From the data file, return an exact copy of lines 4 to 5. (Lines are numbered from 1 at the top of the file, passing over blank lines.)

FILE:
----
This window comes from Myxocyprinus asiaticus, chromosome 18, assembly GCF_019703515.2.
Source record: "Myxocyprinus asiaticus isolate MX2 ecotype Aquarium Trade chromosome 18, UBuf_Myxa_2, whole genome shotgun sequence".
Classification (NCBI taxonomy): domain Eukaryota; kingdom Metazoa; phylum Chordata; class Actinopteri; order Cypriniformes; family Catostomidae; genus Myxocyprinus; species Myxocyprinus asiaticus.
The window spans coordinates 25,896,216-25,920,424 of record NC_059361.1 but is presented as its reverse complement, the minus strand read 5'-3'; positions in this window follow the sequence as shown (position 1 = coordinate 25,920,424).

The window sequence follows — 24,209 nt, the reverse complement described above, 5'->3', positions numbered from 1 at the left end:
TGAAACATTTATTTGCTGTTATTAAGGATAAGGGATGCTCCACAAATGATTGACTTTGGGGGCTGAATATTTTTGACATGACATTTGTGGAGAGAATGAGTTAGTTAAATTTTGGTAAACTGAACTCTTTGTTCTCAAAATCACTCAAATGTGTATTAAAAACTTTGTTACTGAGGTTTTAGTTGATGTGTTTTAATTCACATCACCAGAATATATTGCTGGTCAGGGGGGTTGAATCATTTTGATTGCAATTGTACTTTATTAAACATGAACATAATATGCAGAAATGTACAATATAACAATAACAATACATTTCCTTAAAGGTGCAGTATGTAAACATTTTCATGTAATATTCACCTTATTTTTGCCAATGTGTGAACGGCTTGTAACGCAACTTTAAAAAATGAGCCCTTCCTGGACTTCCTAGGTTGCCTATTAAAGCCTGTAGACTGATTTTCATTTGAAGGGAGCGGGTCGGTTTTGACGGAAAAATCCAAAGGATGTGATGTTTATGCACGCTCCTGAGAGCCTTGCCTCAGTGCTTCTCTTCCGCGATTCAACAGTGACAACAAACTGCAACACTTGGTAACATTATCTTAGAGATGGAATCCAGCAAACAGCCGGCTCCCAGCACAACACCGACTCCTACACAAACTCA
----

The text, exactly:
The window spans coordinates 25,896,216-25,920,424 of record NC_059361.1 but is presented as its reverse complement, the minus strand read 5'-3'; positions in this window follow the sequence as shown (position 1 = coordinate 25,920,424).

The window sequence follows — 24,209 nt, the reverse complement described above, 5'->3', positions numbered from 1 at the left end: